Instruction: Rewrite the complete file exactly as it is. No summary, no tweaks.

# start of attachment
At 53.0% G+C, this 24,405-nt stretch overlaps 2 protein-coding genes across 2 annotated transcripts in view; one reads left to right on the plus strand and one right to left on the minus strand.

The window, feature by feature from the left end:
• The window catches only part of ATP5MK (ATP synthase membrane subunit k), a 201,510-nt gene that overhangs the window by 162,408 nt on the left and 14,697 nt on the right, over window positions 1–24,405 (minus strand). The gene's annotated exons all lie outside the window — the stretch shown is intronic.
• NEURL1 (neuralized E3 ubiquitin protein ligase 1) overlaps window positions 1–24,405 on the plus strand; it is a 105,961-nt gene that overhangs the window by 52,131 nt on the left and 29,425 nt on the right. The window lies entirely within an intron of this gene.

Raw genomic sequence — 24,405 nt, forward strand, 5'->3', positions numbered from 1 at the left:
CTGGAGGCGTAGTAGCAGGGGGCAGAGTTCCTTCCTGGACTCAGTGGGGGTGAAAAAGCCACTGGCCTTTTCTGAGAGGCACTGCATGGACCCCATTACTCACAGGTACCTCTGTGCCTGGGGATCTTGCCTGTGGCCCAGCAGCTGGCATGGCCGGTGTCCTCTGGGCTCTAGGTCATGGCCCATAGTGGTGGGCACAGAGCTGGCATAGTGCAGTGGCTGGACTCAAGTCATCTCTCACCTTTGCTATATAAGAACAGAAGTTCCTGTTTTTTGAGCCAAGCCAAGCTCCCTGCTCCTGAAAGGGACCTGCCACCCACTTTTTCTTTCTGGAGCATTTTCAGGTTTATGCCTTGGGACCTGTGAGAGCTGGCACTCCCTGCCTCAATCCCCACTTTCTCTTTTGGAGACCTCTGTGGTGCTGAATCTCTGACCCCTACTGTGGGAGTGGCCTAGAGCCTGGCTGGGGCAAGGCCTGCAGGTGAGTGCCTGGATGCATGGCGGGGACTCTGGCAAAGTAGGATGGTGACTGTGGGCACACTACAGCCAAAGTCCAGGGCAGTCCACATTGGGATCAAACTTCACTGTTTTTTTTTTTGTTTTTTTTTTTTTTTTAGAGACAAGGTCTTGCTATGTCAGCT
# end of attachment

At 53.0% G+C, this 24,405-nt stretch overlaps 2 protein-coding genes across 2 annotated transcripts in view; one reads left to right on the plus strand and one right to left on the minus strand.

The window, feature by feature from the left end:
• The window catches only part of ATP5MK (ATP synthase membrane subunit k), a 201,510-nt gene that overhangs the window by 162,408 nt on the left and 14,697 nt on the right, over window positions 1–24,405 (minus strand). The gene's annotated exons all lie outside the window — the stretch shown is intronic.
• NEURL1 (neuralized E3 ubiquitin protein ligase 1) overlaps window positions 1–24,405 on the plus strand; it is a 105,961-nt gene that overhangs the window by 52,131 nt on the left and 29,425 nt on the right. The window lies entirely within an intron of this gene.

Raw genomic sequence — 24,405 nt, forward strand, 5'->3', positions numbered from 1 at the left:
CTGGAGGCGTAGTAGCAGGGGGCAGAGTTCCTTCCTGGACTCAGTGGGGGTGAAAAAGCCACTGGCCTTTTCTGAGAGGCACTGCATGGACCCCATTACTCACAGGTACCTCTGTGCCTGGGGATCTTGCCTGTGGCCCAGCAGCTGGCATGGCCGGTGTCCTCTGGGCTCTAGGTCATGGCCCATAGTGGTGGGCACAGAGCTGGCATAGTGCAGTGGCTGGACTCAAGTCATCTCTCACCTTTGCTATATAAGAACAGAAGTTCCTGTTTTTTGAGCCAAGCCAAGCTCCCTGCTCCTGAAAGGGACCTGCCACCCACTTTTTCTTTCTGGAGCATTTTCAGGTTTATGCCTTGGGACCTGTGAGAGCTGGCACTCCCTGCCTCAATCCCCACTTTCTCTTTTGGAGACCTCTGTGGTGCTGAATCTCTGACCCCTACTGTGGGAGTGGCCTAGAGCCTGGCTGGGGCAAGGCCTGCAGGTGAGTGCCTGGATGCATGGCGGGGACTCTGGCAAAGTAGGATGGTGACTGTGGGCACACTACAGCCAAAGTCCAGGGCAGTCCACATTGGGATCAAACTTCACTGTTTTTTTTTTTGTTTTTTTTTTTTTTTTAGAGACAAGGTCTTGCTATGTCAGCT